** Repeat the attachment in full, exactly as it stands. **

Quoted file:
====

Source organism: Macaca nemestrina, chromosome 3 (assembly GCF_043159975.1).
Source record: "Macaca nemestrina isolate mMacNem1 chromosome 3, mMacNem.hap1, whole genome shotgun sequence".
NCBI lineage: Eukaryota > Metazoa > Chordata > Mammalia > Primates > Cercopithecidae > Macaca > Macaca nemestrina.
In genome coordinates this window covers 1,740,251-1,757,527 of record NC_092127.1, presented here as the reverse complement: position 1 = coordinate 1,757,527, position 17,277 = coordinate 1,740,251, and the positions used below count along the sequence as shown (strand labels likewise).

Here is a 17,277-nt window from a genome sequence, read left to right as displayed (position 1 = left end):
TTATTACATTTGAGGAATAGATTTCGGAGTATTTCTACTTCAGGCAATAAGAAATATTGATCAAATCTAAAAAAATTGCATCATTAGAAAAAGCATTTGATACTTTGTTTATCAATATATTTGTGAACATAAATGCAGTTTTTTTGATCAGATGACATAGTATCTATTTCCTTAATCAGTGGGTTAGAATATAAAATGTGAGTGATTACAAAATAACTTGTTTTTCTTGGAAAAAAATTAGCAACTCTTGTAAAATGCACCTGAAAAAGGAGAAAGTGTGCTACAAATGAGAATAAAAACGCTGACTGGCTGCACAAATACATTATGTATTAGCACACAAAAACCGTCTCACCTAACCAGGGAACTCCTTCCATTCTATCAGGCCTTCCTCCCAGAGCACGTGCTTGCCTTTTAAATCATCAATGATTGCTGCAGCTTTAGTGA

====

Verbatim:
Source organism: Macaca nemestrina, chromosome 3 (assembly GCF_043159975.1).
Source record: "Macaca nemestrina isolate mMacNem1 chromosome 3, mMacNem.hap1, whole genome shotgun sequence".
NCBI lineage: Eukaryota > Metazoa > Chordata > Mammalia > Primates > Cercopithecidae > Macaca > Macaca nemestrina.
In genome coordinates this window covers 1,740,251-1,757,527 of record NC_092127.1, presented here as the reverse complement: position 1 = coordinate 1,757,527, position 17,277 = coordinate 1,740,251, and the positions used below count along the sequence as shown (strand labels likewise).

Here is a 17,277-nt window from a genome sequence, read left to right as displayed (position 1 = left end):
TTATTACATTTGAGGAATAGATTTCGGAGTATTTCTACTTCAGGCAATAAGAAATATTGATCAAATCTAAAAAAATTGCATCATTAGAAAAAGCATTTGATACTTTGTTTATCAATATATTTGTGAACATAAATGCAGTTTTTTTGATCAGATGACATAGTATCTATTTCCTTAATCAGTGGGTTAGAATATAAAATGTGAGTGATTACAAAATAACTTGTTTTTCTTGGAAAAAAATTAGCAACTCTTGTAAAATGCACCTGAAAAAGGAGAAAGTGTGCTACAAATGAGAATAAAAACGCTGACTGGCTGCACAAATACATTATGTATTAGCACACAAAAACCGTCTCACCTAACCAGGGAACTCCTTCCATTCTATCAGGCCTTCCTCCCAGAGCACGTGCTTGCCTTTTAAATCATCAATGATTGCTGCAGCTTTAGTGA